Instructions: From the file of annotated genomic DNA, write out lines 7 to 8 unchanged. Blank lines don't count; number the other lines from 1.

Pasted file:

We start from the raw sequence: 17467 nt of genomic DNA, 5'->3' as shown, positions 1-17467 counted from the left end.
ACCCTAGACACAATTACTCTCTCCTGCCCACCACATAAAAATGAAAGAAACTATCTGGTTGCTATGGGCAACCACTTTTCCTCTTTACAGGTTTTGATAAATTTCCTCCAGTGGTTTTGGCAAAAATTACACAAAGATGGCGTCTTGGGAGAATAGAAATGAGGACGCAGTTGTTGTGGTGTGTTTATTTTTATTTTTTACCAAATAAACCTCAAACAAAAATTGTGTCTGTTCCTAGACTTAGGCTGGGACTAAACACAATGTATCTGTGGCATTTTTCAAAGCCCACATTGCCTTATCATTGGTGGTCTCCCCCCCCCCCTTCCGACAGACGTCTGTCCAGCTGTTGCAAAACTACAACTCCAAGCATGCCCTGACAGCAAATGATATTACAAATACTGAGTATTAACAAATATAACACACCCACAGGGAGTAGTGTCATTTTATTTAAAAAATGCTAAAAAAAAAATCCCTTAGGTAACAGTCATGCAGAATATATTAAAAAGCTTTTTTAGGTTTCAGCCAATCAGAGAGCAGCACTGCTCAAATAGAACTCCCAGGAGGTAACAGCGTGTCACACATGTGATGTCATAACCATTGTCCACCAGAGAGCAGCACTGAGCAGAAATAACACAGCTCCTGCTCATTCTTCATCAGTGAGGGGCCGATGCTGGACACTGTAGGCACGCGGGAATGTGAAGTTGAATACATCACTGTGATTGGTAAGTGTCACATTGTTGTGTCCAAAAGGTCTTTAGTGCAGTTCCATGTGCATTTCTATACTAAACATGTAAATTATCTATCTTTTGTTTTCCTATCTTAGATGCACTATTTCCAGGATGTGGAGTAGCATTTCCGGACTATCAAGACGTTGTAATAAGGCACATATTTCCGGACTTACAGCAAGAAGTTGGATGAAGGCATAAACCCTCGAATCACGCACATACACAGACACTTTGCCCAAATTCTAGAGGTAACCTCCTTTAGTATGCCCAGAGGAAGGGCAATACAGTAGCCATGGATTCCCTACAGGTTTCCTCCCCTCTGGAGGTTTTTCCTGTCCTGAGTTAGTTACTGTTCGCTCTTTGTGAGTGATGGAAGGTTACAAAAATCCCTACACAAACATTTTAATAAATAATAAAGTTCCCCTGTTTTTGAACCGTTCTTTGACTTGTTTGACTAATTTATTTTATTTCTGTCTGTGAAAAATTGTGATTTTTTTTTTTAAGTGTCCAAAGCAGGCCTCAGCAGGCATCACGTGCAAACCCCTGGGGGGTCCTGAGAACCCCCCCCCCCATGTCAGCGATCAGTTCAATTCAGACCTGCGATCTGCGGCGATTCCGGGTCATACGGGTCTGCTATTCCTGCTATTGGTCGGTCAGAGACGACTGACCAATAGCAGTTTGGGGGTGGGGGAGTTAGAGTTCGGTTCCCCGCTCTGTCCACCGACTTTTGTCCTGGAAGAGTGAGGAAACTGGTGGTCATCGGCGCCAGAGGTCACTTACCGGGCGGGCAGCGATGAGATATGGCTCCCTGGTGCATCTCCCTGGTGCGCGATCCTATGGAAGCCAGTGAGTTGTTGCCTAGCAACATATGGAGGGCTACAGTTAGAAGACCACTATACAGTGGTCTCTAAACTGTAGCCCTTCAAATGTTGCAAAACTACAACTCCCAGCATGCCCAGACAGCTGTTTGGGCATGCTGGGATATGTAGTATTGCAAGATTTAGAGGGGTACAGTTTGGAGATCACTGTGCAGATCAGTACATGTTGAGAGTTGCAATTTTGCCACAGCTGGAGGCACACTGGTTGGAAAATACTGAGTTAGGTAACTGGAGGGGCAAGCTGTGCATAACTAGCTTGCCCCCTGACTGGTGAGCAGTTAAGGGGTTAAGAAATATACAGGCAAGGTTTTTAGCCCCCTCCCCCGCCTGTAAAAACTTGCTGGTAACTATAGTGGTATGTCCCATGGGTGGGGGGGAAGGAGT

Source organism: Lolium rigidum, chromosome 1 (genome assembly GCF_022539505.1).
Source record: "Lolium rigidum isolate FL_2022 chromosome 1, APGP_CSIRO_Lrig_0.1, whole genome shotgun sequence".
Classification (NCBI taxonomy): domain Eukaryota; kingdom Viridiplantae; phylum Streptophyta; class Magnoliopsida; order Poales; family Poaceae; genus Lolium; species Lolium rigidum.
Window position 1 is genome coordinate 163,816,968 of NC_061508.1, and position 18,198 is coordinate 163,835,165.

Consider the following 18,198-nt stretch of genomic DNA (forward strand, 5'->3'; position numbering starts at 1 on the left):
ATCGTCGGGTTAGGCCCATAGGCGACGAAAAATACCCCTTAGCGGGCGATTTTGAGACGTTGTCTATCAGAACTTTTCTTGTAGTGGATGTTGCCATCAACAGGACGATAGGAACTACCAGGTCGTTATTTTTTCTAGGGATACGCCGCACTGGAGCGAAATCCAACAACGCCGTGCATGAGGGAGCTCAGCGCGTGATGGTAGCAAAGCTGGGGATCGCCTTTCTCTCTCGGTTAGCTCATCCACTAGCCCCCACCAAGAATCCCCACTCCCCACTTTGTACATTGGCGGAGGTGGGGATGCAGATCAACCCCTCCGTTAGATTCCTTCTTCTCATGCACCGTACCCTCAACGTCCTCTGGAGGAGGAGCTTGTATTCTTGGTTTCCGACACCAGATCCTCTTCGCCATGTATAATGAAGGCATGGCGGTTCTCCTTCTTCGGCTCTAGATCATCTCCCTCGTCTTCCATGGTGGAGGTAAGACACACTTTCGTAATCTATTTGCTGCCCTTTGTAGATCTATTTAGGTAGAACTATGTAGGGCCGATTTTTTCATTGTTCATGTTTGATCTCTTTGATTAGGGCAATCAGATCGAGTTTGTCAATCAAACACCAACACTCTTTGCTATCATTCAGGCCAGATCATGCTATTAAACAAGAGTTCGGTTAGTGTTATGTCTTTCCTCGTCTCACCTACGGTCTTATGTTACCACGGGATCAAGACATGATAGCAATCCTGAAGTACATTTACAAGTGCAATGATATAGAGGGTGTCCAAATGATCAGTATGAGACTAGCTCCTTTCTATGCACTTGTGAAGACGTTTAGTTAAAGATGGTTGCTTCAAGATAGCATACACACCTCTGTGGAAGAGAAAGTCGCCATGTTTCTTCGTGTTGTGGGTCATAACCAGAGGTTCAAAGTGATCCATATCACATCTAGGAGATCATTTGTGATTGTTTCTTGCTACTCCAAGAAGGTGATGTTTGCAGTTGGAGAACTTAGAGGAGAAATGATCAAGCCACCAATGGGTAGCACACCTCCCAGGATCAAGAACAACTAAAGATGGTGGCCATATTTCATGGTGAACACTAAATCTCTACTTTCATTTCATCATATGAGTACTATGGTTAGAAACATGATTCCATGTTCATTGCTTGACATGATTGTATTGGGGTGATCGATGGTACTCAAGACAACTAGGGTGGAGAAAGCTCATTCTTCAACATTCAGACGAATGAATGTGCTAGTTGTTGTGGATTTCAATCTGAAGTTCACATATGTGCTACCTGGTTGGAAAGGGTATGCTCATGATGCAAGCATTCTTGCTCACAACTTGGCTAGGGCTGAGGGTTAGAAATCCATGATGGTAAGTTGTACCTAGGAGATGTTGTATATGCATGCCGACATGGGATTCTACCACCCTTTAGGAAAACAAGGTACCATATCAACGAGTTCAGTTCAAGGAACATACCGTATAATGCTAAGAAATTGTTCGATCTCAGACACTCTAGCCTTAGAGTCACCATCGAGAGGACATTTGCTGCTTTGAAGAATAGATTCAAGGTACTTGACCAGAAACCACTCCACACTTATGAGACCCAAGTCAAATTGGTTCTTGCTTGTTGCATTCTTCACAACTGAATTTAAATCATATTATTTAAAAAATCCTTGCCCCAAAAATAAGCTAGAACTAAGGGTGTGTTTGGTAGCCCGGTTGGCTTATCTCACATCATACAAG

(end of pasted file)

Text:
Consider the following 18,198-nt stretch of genomic DNA (forward strand, 5'->3'; position numbering starts at 1 on the left):
ATCGTCGGGTTAGGCCCATAGGCGACGAAAAATACCCCTTAGCGGGCGATTTTGAGACGTTGTCTATCAGAACTTTTCTTGTAGTGGATGTTGCCATCAACAGGACGATAGGAACTACCAGGTCGTTATTTTTTCTAGGGATACGCCGCACTGGAGCGAAATCCAACAACGCCGTGCATGAGGGAGCTCAGCGCGTGATGGTAGCAAAGCTGGGGATCGCCTTTCTCTCTCGGTTAGCTCATCCACTAGCCCCCACCAAGAATCCCCACTCCCCACTTTGTACATTGGCGGAGGTGGGGATGCAGATCAACCCCTCCGTTAGATTCCTTCTTCTCATGCACCGTACCCTCAACGTCCTCTGGAGGAGGAGCTTGTATTCTTGGTTTCCGACACCAGATCCTCTTCGCCATGTATAATGAAGGCATGGCGGTTCTCCTTCTTCGGCTCTAGATCATCTCCCTCGTCTTCCATGGTGGAGGTAAGACACACTTTCGTAATCTATTTGCTGCCCTTTGTAGATCTATTTAGGTAGAACTATGTAGGGCCGATTTTTTCATTGTTCATGTTTGATCTCTTTGATTAGGGCAATCAGATCGAGTTTGTCAATCAAACACCAACACTCTTTGCTATCATTCAGGCCAGATCATGCTATTAAACAAGAGTTCGGTTAGTGTTATGTCTTTCCTCGTCTCACCTACGGTCTTATGTTACCACGGGATCAAGACATGATAGCAATCCTGAAGTACATTTACAAGTGCAATGATATAGAGGGTGTCCAAATGATCAGTATGAGACTAGCTCCTTTCTATGCACTTGTGAAGACGTTTAGTTAAAGATGGTTGCTTCAAGATAGCATACACACCTCTGTGGAAGAGAAAGTCGCCATGTTTCTTCGTGTTGTGGGTCATAACCAGAGGTTCAAAGTGATCCATATCACATCTAGGAGATCATTTGTGATTGTTTCTTGCTACTCCAAGAAGGTGATGTTTGCAGTTGGAGAACTTAGAGGAGAAATGATCAAGCCACCAATGGGTAGCACACCTCCCAGGATCAAGAACAACTAAAGATGGTGGCCATATTTCATGGTGAACACTAAATCTCTACTTTCATTTCATCATATGAGTACTATGGTTAGAAACATGATTCCATGTTCATTGCTTGACATGATTGTATTGGGGTGATCGATGGTACTCAAGACAACTAGGGTGGAGAAAGCTCATTCTTCAACATTCAGACGAATGAATGTGCTAGTTGTTGTGGATTTCAATCTGAAGTTCACATATGTGCTACCTGGTTGGAAAGGGTATGCTCATGATGCAAGCATTCTTGCTCACAACTTGGCTAGGGCTGAGGGTTAGAAATCCATGATGGTAAGTTGTACCTAGGAGATGTTGTATATGCATGCCGACATGGGATTCTACCACCCTTTAGGAAAACAAGGTACCATATCAACGAGTTCAGTTCAAGGAACATACCGTATAATGCTAAGAAATTGTTCGATCTCAGACACTCTAGCCTTAGAGTCACCATCGAGAGGACATTTGCTGCTTTGAAGAATAGATTCAAGGTACTTGACCAGAAACCACTCCACACTTATGAGACCCAAGTCAAATTGGTTCTTGCTTGTTGCATTCTTCACAACTGAATTTAAATCATATTATTTAAAAAATCCTTGCCCCAAAAATAAGCTAGAACTAAGGGTGTGTTTGGTAGCCCGGTTGGCTTATCTCACATCATACAAG